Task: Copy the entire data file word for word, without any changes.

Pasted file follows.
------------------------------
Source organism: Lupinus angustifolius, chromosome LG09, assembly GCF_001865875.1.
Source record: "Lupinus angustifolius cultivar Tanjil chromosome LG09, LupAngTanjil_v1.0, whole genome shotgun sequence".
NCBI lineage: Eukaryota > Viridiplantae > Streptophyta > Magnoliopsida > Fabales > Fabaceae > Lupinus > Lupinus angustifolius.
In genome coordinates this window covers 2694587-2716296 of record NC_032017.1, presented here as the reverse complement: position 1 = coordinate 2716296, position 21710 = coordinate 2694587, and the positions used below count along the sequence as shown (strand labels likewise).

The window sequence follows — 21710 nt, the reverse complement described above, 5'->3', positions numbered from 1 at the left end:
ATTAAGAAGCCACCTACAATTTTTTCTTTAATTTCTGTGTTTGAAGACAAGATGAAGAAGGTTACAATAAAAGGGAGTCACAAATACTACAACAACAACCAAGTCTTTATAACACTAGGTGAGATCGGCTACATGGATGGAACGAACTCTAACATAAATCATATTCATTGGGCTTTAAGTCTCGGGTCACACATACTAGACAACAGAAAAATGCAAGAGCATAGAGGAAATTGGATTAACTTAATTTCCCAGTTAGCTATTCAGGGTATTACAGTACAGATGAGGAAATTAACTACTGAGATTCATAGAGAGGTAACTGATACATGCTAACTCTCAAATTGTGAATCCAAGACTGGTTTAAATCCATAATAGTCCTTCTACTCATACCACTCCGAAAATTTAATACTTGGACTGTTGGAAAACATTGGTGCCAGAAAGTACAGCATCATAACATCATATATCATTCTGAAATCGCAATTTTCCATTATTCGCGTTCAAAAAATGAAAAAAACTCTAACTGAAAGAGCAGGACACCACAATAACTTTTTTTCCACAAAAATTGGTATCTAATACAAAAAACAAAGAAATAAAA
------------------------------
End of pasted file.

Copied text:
Source organism: Lupinus angustifolius, chromosome LG09, assembly GCF_001865875.1.
Source record: "Lupinus angustifolius cultivar Tanjil chromosome LG09, LupAngTanjil_v1.0, whole genome shotgun sequence".
NCBI lineage: Eukaryota > Viridiplantae > Streptophyta > Magnoliopsida > Fabales > Fabaceae > Lupinus > Lupinus angustifolius.
In genome coordinates this window covers 2694587-2716296 of record NC_032017.1, presented here as the reverse complement: position 1 = coordinate 2716296, position 21710 = coordinate 2694587, and the positions used below count along the sequence as shown (strand labels likewise).

The window sequence follows — 21710 nt, the reverse complement described above, 5'->3', positions numbered from 1 at the left end:
ATTAAGAAGCCACCTACAATTTTTTCTTTAATTTCTGTGTTTGAAGACAAGATGAAGAAGGTTACAATAAAAGGGAGTCACAAATACTACAACAACAACCAAGTCTTTATAACACTAGGTGAGATCGGCTACATGGATGGAACGAACTCTAACATAAATCATATTCATTGGGCTTTAAGTCTCGGGTCACACATACTAGACAACAGAAAAATGCAAGAGCATAGAGGAAATTGGATTAACTTAATTTCCCAGTTAGCTATTCAGGGTATTACAGTACAGATGAGGAAATTAACTACTGAGATTCATAGAGAGGTAACTGATACATGCTAACTCTCAAATTGTGAATCCAAGACTGGTTTAAATCCATAATAGTCCTTCTACTCATACCACTCCGAAAATTTAATACTTGGACTGTTGGAAAACATTGGTGCCAGAAAGTACAGCATCATAACATCATATATCATTCTGAAATCGCAATTTTCCATTATTCGCGTTCAAAAAATGAAAAAAACTCTAACTGAAAGAGCAGGACACCACAATAACTTTTTTTCCACAAAAATTGGTATCTAATACAAAAAACAAAGAAATAAAA